Last January, the day after New Year's, I was stuck in the security checkpoint at the airport in Grand Rapids, wondering if I'd make my cross-country flight. The lines were probably five times as long as they normally are, and they seemed to stall for long stretches of time. I spent perhaps 10 minutes leaning against a bronze bust of a smiling Gerald R. Ford. At one point, there were several young women in tears, begging their way through the line to the front. Everyone let them go, perhaps with an air of mild irritation and some shaking of heads as they were thanked profusely. I don't know if they made their flight.
So—as I bide my time at the Minneapolis airport—it seems almost providential that my e-mail contains two unanswered messages from students who—amazingly—have just experienced the tragic death of their grandmothers, just as the semester is ending.
Both need extensions, and, most likely, special arrangements for their final exams next week. Neither has offered any proof, and I can't recall that a student has ever volunteered to provide it in similar circumstances. Nor can I remember that a student has ever sought leniency in this way face to face; it always seems to be done by e-mail.
How should I respond to those students now that I am the professor?
A part of me wants to insist on documentation, just as I've heard airlines do when passengers request a special "bereavement rate."
"OK," I could say, "you can have your extension and your special test, but I want to see a copy of the death certificate or a newspaper obituary." The student will probably react as if I am some kind of monster. If a student's excuse is an honest one, then I may get a call from the student's parent, who will coldly inform me that he or she has already reported me to the president of the college for being an insensitive jerk who has added to the family's grief in this tragic time. And maybe they will be right to do so.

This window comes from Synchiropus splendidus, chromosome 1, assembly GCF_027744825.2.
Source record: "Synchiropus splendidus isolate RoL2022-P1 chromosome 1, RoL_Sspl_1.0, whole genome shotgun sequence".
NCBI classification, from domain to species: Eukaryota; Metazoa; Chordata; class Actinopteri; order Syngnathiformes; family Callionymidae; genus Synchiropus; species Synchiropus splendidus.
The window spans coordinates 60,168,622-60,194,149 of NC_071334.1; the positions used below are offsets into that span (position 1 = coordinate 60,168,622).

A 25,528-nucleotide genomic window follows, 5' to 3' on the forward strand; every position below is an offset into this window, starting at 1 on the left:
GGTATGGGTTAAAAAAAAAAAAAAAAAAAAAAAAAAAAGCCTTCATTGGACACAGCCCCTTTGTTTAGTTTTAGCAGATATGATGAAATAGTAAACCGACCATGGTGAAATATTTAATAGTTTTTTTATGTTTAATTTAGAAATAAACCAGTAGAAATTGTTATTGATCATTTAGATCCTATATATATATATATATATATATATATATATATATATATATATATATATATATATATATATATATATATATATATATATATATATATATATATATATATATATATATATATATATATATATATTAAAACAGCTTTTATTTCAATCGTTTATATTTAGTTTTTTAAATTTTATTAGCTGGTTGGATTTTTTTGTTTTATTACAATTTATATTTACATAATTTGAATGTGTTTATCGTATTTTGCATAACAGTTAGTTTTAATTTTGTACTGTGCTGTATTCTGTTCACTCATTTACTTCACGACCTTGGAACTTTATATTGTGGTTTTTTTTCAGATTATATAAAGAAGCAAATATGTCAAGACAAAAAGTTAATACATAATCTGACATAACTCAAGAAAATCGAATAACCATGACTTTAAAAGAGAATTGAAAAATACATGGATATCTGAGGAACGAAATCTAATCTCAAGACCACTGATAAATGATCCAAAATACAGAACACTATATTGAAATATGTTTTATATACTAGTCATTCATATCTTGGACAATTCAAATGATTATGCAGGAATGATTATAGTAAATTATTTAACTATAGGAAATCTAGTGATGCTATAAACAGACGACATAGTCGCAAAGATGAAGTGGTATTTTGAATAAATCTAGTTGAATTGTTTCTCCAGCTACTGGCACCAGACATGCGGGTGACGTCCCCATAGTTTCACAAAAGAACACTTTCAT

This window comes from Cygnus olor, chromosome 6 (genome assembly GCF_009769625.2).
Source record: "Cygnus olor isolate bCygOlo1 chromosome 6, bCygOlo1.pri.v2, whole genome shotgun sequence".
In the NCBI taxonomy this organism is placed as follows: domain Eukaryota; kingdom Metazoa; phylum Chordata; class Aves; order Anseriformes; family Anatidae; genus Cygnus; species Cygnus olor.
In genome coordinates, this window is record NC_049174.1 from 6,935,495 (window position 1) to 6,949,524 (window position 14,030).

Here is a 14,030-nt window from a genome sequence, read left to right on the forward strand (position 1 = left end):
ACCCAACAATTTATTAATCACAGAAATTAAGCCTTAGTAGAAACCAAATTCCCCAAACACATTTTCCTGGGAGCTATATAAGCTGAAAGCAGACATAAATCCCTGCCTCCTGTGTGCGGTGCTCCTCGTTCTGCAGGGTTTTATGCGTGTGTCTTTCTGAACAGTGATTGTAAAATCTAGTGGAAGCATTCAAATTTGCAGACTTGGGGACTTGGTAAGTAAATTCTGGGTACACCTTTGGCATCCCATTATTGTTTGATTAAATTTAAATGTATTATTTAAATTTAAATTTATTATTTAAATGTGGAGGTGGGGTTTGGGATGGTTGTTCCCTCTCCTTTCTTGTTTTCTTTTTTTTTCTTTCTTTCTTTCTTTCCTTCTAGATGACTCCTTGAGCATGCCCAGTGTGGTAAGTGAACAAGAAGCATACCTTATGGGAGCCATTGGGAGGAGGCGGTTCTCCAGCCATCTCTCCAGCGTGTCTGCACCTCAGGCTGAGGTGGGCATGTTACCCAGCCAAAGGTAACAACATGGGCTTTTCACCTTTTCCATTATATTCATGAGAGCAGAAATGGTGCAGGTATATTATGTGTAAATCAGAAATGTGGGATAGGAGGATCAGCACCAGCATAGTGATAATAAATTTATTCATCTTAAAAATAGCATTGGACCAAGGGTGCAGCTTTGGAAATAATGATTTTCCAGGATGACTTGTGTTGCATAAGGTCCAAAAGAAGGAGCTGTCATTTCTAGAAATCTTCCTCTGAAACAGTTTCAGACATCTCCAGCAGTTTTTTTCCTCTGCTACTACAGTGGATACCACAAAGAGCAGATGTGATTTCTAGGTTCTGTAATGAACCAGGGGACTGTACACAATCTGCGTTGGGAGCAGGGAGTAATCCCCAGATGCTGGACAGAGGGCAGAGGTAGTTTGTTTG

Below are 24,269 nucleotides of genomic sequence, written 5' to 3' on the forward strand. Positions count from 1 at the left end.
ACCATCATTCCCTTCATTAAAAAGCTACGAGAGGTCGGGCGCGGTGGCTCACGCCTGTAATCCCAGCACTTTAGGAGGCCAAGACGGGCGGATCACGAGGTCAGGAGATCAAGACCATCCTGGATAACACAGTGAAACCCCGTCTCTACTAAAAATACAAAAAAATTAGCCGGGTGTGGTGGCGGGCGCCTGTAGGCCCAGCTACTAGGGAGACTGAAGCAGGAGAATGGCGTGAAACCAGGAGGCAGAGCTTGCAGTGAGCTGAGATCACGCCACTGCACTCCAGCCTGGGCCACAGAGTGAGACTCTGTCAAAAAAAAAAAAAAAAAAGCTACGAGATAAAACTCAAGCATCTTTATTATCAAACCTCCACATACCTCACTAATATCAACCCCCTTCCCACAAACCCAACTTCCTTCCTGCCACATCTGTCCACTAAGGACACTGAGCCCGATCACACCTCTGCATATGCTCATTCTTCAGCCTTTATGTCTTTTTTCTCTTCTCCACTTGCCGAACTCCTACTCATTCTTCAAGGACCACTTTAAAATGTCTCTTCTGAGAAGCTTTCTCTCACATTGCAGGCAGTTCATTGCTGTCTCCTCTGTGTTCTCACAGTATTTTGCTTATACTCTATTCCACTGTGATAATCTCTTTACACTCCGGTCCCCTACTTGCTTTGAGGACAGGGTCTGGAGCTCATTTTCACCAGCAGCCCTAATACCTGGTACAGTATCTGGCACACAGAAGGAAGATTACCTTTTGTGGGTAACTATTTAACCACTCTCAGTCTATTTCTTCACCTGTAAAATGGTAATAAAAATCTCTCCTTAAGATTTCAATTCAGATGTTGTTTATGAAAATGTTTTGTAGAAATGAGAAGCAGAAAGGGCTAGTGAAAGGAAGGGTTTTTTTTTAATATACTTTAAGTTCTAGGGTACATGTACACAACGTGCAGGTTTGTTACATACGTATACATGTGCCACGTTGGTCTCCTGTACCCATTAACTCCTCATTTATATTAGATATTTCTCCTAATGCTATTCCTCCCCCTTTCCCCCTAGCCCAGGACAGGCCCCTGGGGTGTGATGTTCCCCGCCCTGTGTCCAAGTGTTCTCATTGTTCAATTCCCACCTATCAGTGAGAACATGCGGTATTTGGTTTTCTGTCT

Of course, I could just take the students at their word. I could e-mail them back: "I am so sorry for your loss. Once you've had time to tend to your family's needs and your own, please let me know how we can arrange for you to complete your assignments. I am standing by to help."
That response is surely the safest and possibly the most humane, but it still poses some ethical dilemmas. What might I be doing to the character of those students, if they are not telling the truth, and I fail to call them on it? Perhaps some discomfort now could save one or two of them from a far more consequential misstep later? And who knows what kinds of sacrifices the other students in my classes have made to get their work done on time without a murmur of complaint? Doesn't that kind of quiet diligence and respect for academic duty deserve to be honored by holding everyone to the same standards? Does such hypocritical leniency damage higher education?
But beneath all that, it is not a logical problem but an emotional one for me. Either choice requires coming to terms with that 18-year-old who did not go to his grandmother's funeral so he could complete his term paper and exams as scheduled because he was a first-generation student who feared his professors and didn't know what else to do.
I wish I had chosen to go the funeral; it troubles me nearly a quarter-century later that I didn't. I am almost sure my professors would have worked with me, if I had told them about my situation. I would have been only too glad to provide evidence, even if they didn't ask for it. But it was an option I was unprepared to explore.
It makes me wonder what I really know about my students today. How do they understand their relationship with me, and with the college? Do they regard me as a bureaucrat who has no choice but to respond in a certain way once the correct card is played? Or are they afraid of me, as I was of my professors?
If my students only knew how many times, in the decade since graduate school, I have been late for meetings or missed them entirely, and how I have failed to meet deadlines, begged for extensions, and how, in one particularly egregious case, I couldn't deliver a book manuscript after a year's worth of delays, they might feel that they could ask me for the time and assistance they need without worrying whether their reasons are good enough.
Maybe if I were a more open and approachable professor, with a longer history of generosity and kindness, fewer grandmothers would have to die.